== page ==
Two difficulties with this latter scheme at once present themselves. First of all, we have only ever glimpsed, as if through half-closed lids, the picture on the lid of the jigsaw puzzle box. Second, no matter how diligent we have been about picking up pieces along the way, we will never have anywhere near enough of them to finish the job. The most we can hope to accomplish with our handful of salvaged bits—the bittersweet harvest of observation and experience—is to build a little world of our own. A scale model of that mysterious original, unbroken, half-remembered. Of course the worlds we build out of our store of fragments can be only approximations, partial and inaccurate. As representations of the vanished whole that haunts us, they must be accounted failures. And yet in that very failure, in their gaps and inaccuracies, they may yet be faithful maps, accurate scale models, of this beautiful and broken world. We call these scale models “works of art.”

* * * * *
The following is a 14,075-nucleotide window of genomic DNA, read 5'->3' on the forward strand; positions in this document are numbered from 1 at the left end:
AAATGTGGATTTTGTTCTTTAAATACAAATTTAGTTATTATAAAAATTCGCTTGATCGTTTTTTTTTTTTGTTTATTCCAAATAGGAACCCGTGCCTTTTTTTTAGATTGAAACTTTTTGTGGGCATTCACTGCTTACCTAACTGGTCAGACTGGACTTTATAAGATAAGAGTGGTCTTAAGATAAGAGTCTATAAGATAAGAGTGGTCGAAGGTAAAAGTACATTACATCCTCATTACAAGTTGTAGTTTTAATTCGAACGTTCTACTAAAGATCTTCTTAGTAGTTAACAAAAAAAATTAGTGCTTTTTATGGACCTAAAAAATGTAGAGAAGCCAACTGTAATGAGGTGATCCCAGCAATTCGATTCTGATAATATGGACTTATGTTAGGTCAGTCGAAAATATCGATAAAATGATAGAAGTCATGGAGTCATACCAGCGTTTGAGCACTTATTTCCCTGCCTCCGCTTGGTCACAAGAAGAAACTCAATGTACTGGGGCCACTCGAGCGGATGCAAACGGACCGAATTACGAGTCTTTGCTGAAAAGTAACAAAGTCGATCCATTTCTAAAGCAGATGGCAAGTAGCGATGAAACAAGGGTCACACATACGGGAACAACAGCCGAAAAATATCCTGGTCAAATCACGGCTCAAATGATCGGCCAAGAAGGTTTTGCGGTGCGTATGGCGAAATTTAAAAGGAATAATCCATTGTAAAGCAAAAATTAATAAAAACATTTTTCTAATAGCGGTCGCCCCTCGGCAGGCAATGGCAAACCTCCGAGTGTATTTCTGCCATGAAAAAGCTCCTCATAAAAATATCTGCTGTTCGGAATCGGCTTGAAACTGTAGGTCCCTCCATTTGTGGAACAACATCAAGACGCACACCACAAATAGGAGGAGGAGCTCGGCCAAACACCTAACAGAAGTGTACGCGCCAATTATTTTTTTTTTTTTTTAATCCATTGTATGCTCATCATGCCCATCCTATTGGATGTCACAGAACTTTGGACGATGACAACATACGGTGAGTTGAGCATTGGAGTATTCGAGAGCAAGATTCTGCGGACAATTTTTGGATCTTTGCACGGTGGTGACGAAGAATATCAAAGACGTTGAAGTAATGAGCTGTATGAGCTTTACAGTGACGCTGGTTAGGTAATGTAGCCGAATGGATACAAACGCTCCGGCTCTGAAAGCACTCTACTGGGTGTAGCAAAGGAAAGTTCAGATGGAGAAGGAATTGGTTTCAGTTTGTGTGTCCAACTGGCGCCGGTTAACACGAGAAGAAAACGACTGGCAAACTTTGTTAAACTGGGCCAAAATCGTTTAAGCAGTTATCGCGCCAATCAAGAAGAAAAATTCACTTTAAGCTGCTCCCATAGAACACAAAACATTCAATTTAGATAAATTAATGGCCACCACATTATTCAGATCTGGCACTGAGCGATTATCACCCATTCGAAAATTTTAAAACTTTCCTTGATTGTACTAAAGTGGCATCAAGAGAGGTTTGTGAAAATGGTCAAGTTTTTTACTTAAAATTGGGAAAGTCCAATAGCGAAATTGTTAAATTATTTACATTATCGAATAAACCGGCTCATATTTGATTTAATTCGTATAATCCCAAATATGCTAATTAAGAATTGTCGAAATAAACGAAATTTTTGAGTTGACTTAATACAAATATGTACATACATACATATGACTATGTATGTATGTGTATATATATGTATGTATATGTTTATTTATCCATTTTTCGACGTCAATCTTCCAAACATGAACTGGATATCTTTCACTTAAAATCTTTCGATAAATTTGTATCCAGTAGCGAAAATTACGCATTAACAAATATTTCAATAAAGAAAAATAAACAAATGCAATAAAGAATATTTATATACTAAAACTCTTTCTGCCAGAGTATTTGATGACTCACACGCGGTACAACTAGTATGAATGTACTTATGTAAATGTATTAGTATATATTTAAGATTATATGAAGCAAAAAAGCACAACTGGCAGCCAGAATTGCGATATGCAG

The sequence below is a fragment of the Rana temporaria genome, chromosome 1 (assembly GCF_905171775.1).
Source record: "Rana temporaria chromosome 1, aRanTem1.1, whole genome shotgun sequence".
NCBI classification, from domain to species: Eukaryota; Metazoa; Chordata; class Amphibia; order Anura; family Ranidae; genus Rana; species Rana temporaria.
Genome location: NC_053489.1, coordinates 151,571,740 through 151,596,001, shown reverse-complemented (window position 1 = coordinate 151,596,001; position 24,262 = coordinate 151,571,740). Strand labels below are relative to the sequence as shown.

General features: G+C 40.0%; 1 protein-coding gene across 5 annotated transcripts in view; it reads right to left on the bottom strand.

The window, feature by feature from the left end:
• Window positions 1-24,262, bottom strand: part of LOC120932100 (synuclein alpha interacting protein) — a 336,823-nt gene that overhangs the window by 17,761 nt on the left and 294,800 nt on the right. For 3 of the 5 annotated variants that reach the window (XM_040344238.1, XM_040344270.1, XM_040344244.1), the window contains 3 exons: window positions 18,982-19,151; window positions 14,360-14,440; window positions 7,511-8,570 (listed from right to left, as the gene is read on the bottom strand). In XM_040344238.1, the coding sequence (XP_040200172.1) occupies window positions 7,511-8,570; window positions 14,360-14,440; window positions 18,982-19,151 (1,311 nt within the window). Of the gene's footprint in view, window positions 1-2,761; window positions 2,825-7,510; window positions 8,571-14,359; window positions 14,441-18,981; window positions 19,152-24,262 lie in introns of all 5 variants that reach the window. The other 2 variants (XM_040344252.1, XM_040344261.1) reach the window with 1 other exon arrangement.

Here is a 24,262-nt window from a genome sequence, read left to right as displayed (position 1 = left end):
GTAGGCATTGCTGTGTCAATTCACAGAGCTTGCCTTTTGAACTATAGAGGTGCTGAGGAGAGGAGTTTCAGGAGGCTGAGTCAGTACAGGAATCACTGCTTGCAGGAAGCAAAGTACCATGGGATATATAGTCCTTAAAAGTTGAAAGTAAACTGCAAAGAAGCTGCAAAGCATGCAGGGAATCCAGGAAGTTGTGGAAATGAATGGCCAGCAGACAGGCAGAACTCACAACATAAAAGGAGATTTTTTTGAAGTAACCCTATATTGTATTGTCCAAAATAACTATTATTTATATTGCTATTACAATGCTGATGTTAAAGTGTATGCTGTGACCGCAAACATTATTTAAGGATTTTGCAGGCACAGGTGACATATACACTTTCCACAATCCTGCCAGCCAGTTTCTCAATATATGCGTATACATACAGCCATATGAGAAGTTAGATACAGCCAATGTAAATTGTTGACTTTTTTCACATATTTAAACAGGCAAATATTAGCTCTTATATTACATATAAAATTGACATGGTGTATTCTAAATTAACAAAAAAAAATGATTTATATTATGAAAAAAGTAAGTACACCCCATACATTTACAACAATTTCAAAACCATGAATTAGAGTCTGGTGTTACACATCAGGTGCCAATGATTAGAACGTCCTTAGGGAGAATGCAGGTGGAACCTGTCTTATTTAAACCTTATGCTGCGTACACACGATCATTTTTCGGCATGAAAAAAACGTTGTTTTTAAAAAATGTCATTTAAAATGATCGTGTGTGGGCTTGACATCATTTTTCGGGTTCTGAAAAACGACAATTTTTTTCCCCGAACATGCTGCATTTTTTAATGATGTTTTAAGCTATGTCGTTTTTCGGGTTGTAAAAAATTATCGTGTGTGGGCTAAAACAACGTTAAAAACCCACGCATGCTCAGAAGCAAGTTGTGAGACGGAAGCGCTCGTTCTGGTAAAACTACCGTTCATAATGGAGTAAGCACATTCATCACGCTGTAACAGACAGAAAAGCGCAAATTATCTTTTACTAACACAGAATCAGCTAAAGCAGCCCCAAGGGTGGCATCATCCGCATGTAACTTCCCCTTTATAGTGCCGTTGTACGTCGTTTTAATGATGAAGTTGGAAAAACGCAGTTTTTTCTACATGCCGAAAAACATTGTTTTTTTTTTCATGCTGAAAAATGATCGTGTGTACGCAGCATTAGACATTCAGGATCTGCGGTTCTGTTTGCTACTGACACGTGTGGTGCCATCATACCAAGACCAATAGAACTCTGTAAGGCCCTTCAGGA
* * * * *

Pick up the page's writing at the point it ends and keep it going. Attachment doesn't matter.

From Rushmore to Moonrise Kingdom (shamefully neglected by this year’s Academy voters), Wes Anderson’s films readily, even eagerly, concede the “miniature” quality of the worlds he builds, in their set design and camerawork, in their use of stop-motion, maps, and models. And yet these miniatures span continents and decades. They comprise crime, adultery, brutality, suicide, the death of a parent, the drowning of a child, moments of profound joy and transcendence.